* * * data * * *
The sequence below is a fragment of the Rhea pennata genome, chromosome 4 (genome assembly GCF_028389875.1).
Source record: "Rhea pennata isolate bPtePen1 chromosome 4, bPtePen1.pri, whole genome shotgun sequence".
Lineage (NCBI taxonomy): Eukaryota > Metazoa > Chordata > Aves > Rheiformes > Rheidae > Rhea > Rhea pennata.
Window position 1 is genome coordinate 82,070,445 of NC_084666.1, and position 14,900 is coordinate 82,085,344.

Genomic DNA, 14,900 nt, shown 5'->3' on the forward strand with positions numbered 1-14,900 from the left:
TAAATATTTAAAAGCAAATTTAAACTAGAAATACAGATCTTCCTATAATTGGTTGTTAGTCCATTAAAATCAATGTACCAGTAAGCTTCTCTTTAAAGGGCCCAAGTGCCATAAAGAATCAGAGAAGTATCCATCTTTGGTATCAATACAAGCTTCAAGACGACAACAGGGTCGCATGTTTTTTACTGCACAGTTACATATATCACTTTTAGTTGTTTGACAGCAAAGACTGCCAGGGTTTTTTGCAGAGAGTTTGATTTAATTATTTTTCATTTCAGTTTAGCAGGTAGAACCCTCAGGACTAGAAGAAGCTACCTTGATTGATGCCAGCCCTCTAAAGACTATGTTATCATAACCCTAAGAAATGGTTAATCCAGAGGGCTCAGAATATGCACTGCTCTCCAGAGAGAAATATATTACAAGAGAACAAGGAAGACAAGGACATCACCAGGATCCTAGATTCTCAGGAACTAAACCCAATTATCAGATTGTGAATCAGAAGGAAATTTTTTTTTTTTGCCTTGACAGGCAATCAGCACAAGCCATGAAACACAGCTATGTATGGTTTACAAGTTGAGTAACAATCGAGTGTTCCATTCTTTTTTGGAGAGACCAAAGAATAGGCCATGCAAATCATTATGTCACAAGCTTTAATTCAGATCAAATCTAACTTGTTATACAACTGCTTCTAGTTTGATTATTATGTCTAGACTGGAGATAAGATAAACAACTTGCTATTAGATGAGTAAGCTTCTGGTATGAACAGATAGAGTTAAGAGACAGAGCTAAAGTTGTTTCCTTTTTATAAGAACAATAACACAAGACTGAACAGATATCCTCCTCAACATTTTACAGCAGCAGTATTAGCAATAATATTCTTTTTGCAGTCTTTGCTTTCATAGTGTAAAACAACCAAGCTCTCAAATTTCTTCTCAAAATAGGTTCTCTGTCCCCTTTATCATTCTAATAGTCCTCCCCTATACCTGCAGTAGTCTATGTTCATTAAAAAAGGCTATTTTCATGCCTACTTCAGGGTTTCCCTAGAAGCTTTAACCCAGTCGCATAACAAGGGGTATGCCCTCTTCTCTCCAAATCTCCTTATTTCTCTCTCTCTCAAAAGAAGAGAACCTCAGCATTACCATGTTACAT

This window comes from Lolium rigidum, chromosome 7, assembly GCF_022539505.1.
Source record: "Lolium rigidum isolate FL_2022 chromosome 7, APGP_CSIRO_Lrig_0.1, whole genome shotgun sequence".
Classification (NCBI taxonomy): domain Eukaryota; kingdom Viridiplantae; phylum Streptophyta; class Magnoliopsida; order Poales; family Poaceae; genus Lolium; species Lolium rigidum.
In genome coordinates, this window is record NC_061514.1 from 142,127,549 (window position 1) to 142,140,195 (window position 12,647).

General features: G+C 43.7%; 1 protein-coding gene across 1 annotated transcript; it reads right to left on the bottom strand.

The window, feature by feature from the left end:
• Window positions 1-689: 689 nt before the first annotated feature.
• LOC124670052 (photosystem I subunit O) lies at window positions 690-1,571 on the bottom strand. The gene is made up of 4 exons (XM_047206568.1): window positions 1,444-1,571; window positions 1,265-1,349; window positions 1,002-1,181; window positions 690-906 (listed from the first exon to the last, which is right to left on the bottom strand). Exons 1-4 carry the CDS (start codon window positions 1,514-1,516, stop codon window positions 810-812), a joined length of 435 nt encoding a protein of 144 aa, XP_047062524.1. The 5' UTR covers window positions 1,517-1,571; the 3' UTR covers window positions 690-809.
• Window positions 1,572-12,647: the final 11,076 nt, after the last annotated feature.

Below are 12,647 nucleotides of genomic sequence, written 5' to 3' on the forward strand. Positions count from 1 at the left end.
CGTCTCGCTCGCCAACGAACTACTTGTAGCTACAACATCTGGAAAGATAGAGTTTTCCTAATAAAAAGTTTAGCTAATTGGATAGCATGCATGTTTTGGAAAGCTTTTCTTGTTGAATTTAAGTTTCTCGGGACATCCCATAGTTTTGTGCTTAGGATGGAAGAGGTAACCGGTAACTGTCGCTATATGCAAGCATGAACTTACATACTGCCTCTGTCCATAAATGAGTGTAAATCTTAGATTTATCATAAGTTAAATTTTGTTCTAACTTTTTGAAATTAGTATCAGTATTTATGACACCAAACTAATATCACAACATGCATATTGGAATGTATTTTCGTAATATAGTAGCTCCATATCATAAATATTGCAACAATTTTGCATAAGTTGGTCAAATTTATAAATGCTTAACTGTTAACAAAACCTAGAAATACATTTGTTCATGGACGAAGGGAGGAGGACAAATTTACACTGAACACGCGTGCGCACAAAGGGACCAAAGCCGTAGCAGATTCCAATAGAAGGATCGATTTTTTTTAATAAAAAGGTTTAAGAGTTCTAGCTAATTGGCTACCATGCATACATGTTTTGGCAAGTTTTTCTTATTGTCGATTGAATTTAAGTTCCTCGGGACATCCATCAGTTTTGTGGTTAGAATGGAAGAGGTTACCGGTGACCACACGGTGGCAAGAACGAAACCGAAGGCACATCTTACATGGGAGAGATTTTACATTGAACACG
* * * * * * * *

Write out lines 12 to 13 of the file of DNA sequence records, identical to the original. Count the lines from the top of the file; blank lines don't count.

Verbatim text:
The window, feature by feature from the left end:
• Window positions 1-689: 689 nt before the first annotated feature.